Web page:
Jews from Rus’ in Medieval England

Jews from Rus’ in Medieval England Abstract: The paper provides new data for the presence of Jews from Rus’ in medieval England and contextualizes this presence based on the evidence of contacts between England and Rus’, as well as on the known patterns of Jewish migration between Rus’ and Western Europe and between England and the continent. Knowledge of a Slavic language as demonstrated by Jews from Rus’ in England is witness to Slavic proficiency of remarkable range, from mastering tabooed obscene lexica to literacy in Church Slavonic. The English Cyrillic-Hebrew abecedarium, the earliest piece of evidence, which documents not only political and commercial, but also cultural contacts between England and Rus’, enriches our understanding of the models of Jewish intercultural mediation in the Middle Ages and demonstrates that the wandering and multilingual Jews were thus not only the chief transmitters of Arabic learning in Latin Europe, but may also have been the first attested teachers of Slavic literacy in the West. http://www.deepdyve.com/assets/images/DeepDyve-Logo-lg.png Jewish Quarterly Review University of Pennsylvania Press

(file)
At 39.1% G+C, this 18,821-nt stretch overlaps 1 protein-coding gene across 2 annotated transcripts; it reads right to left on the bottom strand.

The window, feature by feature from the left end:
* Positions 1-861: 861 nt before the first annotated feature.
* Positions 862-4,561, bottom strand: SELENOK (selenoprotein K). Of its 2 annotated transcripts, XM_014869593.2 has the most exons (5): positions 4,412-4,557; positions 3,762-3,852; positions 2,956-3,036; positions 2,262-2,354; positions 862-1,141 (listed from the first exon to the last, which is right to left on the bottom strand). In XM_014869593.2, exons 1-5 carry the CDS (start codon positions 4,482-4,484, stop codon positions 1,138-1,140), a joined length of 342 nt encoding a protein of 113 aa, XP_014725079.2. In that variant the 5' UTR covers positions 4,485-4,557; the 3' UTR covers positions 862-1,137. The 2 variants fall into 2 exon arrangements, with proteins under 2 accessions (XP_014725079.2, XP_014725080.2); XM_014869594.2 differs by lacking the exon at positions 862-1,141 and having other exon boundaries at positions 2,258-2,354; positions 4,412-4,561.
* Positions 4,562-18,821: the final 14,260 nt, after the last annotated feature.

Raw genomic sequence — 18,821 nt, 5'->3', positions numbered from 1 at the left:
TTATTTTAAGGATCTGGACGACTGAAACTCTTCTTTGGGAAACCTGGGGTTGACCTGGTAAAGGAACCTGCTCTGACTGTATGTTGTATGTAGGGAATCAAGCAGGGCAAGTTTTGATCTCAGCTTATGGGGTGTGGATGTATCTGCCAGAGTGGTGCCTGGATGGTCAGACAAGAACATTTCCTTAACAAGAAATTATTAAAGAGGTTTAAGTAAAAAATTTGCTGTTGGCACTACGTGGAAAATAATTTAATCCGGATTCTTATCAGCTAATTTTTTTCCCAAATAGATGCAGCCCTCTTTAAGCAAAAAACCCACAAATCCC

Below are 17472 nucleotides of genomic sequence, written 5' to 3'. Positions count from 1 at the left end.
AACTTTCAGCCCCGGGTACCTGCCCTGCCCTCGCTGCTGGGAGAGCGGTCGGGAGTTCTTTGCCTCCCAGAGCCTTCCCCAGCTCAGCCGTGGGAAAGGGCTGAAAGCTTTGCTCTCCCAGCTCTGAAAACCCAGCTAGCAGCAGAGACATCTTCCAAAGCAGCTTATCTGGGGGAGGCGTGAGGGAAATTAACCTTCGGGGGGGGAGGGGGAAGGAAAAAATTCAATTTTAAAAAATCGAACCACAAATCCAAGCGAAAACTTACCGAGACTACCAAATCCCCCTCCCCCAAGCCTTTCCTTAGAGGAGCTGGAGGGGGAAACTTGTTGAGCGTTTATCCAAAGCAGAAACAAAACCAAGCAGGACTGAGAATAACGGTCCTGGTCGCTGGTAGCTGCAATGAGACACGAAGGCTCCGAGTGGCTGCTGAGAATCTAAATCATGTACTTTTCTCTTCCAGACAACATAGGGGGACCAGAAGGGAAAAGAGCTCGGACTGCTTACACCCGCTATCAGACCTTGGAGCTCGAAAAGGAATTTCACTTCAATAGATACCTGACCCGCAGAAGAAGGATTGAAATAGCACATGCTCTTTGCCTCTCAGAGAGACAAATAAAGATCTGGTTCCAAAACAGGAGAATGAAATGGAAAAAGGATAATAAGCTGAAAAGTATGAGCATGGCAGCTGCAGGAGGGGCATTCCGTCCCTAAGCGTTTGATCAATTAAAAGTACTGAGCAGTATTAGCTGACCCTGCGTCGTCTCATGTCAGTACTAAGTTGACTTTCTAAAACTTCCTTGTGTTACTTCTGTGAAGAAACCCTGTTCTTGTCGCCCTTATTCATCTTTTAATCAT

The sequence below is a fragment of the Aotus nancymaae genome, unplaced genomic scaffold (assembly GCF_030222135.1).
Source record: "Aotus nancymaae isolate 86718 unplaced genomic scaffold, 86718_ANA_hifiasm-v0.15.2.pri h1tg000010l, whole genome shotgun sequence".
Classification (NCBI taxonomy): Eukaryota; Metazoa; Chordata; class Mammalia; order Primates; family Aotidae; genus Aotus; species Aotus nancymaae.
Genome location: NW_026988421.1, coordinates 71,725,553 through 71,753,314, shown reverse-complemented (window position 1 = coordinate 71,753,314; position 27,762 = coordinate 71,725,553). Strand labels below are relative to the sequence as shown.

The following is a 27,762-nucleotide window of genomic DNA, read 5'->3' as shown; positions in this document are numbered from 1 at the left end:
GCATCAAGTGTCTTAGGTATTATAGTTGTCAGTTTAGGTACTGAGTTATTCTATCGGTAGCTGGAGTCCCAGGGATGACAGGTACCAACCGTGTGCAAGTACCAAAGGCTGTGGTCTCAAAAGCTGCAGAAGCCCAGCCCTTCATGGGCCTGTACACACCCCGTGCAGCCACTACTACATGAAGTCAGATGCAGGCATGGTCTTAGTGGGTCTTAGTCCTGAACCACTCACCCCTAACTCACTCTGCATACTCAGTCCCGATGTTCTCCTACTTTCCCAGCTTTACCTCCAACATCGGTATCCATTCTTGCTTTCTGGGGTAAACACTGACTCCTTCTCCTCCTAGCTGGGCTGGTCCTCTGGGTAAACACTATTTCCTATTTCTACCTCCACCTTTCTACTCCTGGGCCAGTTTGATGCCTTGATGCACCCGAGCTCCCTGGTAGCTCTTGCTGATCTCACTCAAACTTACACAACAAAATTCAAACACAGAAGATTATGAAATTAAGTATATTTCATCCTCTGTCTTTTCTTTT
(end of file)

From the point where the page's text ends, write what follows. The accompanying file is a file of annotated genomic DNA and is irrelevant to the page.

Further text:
Jews from Rus’ in Medieval England

Jewish Quarterly Review, Volume 102 (3) – Aug 13, 2012

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Publisher
University of Pennsylvania Press
Copyright
Copyright © Center for Advanced Judaic Studies, University of Pennsylvania.
ISSN
1553-0604
Publisher site
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Abstract

Abstract: The paper provides new data for the presence of Jews from Rus’ in medieval England and contextualizes this presence based on the evidence of contacts between England and Rus’, as well as on the known patterns of Jewish migration between Rus’ and Western Europe and between England and the continent. Knowledge of a Slavic language as demonstrated by Jews from Rus’ in England is witness to Slavic proficiency of remarkable range, from mastering tabooed obscene lexica to literacy in Church Slavonic. The English Cyrillic-Hebrew abecedarium, the earliest piece of evidence, which documents not only political and commercial, but also cultural contacts between England and Rus’, enriches our understanding of the models of Jewish intercultural mediation in the Middle Ages and demonstrates that the wandering and multilingual Jews were thus not only the chief transmitters of Arabic learning in Latin Europe, but may also have been the first attested teachers of Slavic literacy in the West.

Journal

Jewish Quarterly ReviewUniversity of Pennsylvania Press

Published: Aug 13, 2012

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